EPISODE REVIEW: Friendship is Magic: Read It and Weep

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A stunt goes awry and lands Rainbow Dash in the hospital for a few days. How will the athletic pony keep from going stir-crazy?


Recap: Pinkie Pie, Rarity, and Twilight are watching (a mostly off screen) Rainbow Dash practicing her stunts. They're dazzled by her performance, until she crashes into the ground.

Rainbow Dash wakes up in the hopsital, surrounded by her friends. The doctor informs her that she has to stay in bed for a few days, which distresses the athletic pony. Her friends try to cheer her up, and Twilight snags her a copy of Daring Do and the Quest for the Saphire Stone from the hospital's book cart. Dash balks at the book, declaring that, while reading is fine for eggheads like Twilight, it is "unquestionably, undeniably uncool." As visiting hours end, Twilight tells Dash that she'd should give the book a try since the protagonist is a lot like her.

Dash makes some feeble attempts to entertain herself, but the boredom gets to her and she finally starts reading the book. Daring Do, it turns out, begins her story with an injured wing, which Dash readily identifies with. Do is an Indiana Jones style adventurer exploring a vaguely South American type of jungle. She escapes ambush by a pack of (mostly) large cats by swinging over a chasm, which coincidentally places her right before the temple she was searching for. Dash finds that she's enjoying the story, but is horrified at the thought that she's an egghead too. She continues reading, interupted by visits from her friends. Dash hides her book from them and uses ruses to get them to leave so she can continue the story.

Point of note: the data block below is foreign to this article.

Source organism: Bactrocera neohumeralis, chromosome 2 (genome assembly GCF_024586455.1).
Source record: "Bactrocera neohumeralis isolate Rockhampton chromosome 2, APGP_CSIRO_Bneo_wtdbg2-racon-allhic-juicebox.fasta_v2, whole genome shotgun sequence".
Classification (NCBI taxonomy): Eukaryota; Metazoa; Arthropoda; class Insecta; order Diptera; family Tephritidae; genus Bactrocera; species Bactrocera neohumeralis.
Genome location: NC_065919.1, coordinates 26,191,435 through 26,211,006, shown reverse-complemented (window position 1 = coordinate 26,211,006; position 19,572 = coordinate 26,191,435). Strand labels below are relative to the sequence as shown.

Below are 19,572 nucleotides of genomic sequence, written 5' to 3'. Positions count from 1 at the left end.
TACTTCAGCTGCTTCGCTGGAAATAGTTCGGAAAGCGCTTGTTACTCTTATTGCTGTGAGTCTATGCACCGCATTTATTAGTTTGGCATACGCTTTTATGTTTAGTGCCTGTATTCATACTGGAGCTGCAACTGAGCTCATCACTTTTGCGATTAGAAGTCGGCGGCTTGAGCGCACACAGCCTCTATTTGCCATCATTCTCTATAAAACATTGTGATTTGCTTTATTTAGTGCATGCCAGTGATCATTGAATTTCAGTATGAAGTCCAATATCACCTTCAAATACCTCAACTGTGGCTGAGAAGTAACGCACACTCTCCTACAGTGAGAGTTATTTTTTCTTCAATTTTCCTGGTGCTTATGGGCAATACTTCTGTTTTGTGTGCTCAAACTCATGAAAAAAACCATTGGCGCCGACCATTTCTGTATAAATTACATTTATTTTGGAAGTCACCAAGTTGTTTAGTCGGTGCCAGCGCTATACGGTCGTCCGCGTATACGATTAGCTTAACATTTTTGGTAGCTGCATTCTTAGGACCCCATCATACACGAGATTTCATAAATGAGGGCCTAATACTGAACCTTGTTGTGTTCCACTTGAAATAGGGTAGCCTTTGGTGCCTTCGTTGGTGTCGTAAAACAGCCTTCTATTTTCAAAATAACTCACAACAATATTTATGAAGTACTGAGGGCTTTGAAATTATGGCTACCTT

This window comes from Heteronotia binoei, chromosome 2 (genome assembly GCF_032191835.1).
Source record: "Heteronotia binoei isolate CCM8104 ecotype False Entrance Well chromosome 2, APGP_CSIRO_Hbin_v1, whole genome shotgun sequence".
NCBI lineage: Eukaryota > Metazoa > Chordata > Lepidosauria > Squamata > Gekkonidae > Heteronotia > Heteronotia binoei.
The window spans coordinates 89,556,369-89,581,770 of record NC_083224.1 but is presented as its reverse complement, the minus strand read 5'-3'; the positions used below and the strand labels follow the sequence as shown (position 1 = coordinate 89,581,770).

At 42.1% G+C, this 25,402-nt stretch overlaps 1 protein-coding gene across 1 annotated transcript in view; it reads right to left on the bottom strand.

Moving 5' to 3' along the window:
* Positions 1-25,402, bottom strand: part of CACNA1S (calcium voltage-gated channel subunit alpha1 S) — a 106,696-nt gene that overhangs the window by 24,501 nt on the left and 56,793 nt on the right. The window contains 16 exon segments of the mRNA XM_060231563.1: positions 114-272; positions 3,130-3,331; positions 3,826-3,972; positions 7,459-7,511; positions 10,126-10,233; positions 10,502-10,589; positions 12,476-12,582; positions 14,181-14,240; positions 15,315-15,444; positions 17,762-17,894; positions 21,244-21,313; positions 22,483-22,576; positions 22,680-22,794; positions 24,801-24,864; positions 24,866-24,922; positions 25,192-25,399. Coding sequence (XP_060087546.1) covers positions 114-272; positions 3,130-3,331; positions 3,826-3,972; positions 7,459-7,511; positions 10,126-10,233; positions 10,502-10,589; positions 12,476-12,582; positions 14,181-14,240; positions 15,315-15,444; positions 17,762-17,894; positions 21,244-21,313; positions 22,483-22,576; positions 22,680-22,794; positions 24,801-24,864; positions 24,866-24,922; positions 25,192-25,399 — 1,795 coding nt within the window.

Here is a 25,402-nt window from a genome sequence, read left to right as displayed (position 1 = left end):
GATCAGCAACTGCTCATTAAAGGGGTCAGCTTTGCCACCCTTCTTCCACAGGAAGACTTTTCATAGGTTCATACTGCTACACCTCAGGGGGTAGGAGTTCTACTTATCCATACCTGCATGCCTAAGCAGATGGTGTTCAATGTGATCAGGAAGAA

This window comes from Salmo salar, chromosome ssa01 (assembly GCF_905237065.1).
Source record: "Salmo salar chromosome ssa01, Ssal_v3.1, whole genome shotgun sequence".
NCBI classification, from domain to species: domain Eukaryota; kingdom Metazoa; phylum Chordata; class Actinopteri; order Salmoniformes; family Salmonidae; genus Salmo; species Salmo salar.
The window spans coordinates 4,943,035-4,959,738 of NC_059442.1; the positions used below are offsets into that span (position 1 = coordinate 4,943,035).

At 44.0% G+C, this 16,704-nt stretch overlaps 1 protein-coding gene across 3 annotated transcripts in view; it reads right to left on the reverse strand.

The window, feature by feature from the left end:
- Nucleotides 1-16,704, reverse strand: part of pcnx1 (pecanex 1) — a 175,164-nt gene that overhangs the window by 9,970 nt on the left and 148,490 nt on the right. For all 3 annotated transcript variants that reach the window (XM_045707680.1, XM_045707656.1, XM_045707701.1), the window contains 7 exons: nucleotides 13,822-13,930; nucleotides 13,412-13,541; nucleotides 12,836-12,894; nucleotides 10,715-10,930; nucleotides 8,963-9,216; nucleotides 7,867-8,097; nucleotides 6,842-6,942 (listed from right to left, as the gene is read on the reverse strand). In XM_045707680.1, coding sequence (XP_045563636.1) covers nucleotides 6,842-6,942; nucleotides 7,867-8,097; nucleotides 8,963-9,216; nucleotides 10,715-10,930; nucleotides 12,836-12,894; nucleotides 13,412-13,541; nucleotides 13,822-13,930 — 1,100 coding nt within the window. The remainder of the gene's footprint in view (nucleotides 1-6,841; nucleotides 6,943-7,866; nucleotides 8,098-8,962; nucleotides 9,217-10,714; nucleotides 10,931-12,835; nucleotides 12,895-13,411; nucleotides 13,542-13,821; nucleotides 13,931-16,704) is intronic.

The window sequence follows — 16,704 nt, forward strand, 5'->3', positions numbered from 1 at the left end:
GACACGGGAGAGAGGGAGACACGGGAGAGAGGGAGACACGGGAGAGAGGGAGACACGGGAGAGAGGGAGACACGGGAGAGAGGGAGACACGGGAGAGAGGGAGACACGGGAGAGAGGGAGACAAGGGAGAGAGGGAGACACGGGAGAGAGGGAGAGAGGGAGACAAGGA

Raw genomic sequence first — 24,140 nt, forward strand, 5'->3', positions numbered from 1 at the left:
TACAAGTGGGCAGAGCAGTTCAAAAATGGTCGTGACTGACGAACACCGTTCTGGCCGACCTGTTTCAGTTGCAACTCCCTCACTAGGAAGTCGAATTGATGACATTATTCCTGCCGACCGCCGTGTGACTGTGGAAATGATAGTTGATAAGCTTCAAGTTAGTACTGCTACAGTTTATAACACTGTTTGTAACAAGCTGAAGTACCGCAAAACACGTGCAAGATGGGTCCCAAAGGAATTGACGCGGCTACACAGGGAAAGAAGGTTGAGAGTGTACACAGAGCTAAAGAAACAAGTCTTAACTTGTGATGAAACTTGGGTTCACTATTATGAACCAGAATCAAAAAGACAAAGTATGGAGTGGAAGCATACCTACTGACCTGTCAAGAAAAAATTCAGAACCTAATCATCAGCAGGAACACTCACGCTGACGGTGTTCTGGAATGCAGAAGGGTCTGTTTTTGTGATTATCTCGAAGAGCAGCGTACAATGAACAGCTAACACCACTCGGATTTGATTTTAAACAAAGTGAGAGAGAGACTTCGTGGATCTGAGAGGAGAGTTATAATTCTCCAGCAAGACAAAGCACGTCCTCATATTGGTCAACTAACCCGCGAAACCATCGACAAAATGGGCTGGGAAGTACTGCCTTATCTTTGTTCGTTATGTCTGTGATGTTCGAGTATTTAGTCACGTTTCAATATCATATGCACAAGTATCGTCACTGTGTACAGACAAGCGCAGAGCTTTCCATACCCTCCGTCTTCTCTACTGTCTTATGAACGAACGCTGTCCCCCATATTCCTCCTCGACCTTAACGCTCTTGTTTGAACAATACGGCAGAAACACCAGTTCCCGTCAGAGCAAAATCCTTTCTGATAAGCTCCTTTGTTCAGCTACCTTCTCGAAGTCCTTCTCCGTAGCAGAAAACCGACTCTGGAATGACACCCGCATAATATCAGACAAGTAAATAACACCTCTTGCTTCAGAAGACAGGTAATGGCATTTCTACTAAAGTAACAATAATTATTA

Daring Do manages to steal an statue at the heart of the temple, but removing it activates a trap that floods the room with lava. She escapes through a hole in the ceiling and is blown clear when the temple erupts. She's then captured by a strange creature named Ahuizotl. He places her in the mother of all death traps, tied to a slab in the middle of a room which is filling up with snakes, spiders, and quicksand while the spiked walls are closing in.

And then Dash is discharged. Despite her protests, she is declared fit to leave and unceremoniously dumped outside the hospital.

Desparate to find out what happend, but unable to bring herself to ask Twilight for a copy of the book, Dash decides to do a little breaking and entering and reading. She sneaks into the hospital at night and finds the book in her old room. The current patient thinks she's a thief, and Dash has to escape from the hospital and its staff. They continue to chase her through town, and catch up to her at Twilight's place. Dash has to confess that she was just trying to finish the book. Twi tells her that she could borrow hers, since she has the entire series. Dash admits that she shouldn't have knocked something that she hadn't tried, and Twilight tells her that would make a great letter to the Princess. Dash agrees and has Spike write the letter while she finishes the book.

Daring Do manages to use her hat to escape the death trap, and makes off with the statue. Rainbow Dash declares this 'awesome' while she launches into the next book.

Review: Now that was a well done episode. Really, the only thing it lacked was a Daniel Ingram song. For people inclined towards action/adventure flicks, it would make a very good intro to the series.

The writer was Cindy Morrow, who's also credited with Winter Wrap-Up and Sisterhooves Social, among others. Both were fan favorites, but I have to say this was the best written of the bunch. The story within the story was well done, and I especially like the way that Dash incorporated some of what she learned from the book into her escape from the hospital (albeit sometimes unneccesarily.) It was a subtle reinforcement of the larger theme. I'd bet my pith helmet that the working title of this episode was Reading Rainbow.